The high cost of textbooks presents a serious financial challenge for many CUNY and SUNY students, a barrier that can prohibit students from taking – or succeeding in – certain classes. As the cost of publishers’ materials continues to rise, many faculty members try to provide students with alternatives. However, these are often individual efforts by faculty. At the day-long “OER is Happening at CUNY and SUNY” event on April 25, 2016, organized by the CUNY and SUNY Library Systems Offices and the Open SUNY Affordable Learning Solutions, the emphasis was on lessons learned and best practices for making and sharing educational resources so they are available for anyone who needs them.
Doing things that textbooks cannot
Throughout the day faculty and librarians shared their experience with developing, organizing, and distributing OER resources. Here are a few of the highlights.
Faculty/librarians learned that OER can “do things textbooks cannot” (Miriam Deutch, Library Faculty, Brooklyn College) such as:
- foster engagement for both faculty *and* students – according to 3 professors who developed OER courses and said it completely changed their teaching practice and deepened level of engagement with their students
- offer a variety of materials: from those that are textbook-like to a collaborative vetted website developed with students on “The Classical Roots of the Medical Humanities” to a comprehensive handbook of practical info for the First Year Orientation course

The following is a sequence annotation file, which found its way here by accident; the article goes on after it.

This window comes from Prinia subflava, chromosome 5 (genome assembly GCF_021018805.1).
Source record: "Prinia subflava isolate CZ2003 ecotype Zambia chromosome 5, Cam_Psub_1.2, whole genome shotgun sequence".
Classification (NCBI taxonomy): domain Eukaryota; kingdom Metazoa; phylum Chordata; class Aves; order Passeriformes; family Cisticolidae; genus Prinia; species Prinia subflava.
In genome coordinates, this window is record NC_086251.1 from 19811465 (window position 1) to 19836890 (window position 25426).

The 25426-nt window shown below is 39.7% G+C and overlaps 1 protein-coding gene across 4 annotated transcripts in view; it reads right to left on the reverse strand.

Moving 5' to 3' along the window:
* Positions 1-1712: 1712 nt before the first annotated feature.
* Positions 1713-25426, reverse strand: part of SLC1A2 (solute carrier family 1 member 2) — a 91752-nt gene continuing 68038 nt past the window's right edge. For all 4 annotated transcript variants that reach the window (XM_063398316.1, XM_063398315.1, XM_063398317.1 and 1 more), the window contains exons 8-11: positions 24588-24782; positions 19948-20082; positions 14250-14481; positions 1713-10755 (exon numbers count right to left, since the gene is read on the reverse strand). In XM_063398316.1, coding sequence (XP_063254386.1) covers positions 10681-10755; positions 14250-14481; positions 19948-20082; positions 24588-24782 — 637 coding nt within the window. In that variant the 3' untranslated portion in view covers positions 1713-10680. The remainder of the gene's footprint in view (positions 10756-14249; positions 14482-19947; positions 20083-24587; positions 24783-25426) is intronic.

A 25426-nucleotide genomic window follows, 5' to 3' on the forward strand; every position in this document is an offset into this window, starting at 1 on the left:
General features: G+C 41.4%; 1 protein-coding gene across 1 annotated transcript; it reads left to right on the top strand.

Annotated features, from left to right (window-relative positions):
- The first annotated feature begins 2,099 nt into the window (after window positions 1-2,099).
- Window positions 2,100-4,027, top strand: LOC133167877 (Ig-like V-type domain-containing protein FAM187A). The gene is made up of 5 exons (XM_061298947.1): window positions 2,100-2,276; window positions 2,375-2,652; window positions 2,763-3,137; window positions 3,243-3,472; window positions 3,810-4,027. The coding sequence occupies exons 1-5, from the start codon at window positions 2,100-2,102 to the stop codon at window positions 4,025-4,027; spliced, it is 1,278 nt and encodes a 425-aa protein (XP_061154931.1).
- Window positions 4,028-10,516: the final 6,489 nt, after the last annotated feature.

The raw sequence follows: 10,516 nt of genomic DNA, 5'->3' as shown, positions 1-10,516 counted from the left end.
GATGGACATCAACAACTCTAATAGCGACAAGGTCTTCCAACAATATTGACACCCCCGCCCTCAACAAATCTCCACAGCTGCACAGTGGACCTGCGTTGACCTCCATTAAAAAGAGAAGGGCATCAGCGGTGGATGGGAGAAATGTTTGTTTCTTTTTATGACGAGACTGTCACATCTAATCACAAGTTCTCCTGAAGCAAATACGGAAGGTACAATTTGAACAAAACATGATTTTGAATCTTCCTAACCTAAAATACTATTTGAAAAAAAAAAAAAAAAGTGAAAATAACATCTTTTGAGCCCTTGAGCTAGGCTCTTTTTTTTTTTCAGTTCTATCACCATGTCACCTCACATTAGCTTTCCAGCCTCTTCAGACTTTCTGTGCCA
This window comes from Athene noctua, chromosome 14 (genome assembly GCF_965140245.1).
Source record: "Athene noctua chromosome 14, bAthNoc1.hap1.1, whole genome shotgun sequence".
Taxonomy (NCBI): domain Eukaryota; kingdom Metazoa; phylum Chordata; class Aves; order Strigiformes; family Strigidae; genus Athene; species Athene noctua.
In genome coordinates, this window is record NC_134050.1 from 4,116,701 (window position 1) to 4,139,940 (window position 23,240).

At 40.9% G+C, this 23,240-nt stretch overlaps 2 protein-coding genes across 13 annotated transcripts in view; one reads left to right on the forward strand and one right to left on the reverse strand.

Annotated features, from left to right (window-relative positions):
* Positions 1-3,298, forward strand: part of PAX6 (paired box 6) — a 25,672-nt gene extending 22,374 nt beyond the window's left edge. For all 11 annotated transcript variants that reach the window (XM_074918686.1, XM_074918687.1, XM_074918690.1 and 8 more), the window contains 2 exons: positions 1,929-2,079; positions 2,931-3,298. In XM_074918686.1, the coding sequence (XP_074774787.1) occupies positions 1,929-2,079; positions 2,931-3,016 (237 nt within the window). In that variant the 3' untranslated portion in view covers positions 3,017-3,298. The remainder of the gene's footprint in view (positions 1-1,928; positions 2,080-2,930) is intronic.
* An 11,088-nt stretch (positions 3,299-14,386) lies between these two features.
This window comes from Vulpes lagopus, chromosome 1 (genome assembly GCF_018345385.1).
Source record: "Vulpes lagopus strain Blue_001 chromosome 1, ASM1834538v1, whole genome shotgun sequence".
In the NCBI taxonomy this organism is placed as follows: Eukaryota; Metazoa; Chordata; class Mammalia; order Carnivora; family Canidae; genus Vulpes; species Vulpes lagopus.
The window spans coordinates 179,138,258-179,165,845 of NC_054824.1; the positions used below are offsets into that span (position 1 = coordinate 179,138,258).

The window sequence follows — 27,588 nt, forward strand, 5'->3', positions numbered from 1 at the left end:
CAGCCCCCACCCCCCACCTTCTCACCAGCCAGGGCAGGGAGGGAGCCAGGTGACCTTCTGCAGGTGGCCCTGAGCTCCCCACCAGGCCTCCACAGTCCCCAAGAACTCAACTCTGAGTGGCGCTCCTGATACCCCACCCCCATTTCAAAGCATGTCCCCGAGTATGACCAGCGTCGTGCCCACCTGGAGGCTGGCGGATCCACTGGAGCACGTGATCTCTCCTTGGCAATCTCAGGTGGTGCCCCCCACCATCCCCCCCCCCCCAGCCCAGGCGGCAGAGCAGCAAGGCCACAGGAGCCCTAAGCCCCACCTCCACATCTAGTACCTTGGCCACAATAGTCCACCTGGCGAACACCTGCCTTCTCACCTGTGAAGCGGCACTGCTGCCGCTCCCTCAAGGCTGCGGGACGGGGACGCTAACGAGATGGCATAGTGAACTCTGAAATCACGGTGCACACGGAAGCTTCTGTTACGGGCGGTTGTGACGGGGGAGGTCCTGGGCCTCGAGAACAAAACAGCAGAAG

- increase enrollment in classes (students tell their friends – take this cool class and it’s only $10 for course materials!)
- improve passrates – yes, data shows this!
- help students save money – an estimated $300,000 or more already saved by SUNY students in just a few years
Suggested best practices
Keynote speaker Mark McBride, Director of Libraries, Monroe Community College/SUNY and other speakers noted that:
- OER is free, not as in “free beer” but as in “free puppies” – they still need feeding, walking, and care
- Teaming faculty up with librarians and instructional designers works well
- Finding ways to truly support faculty who are willing to develop materials is essential
- Getting librarians involved with compiling resources is important – so resources are well-organized and user-friendly
- Being broad-based and effective requires time, thought, planning, and SUPPORT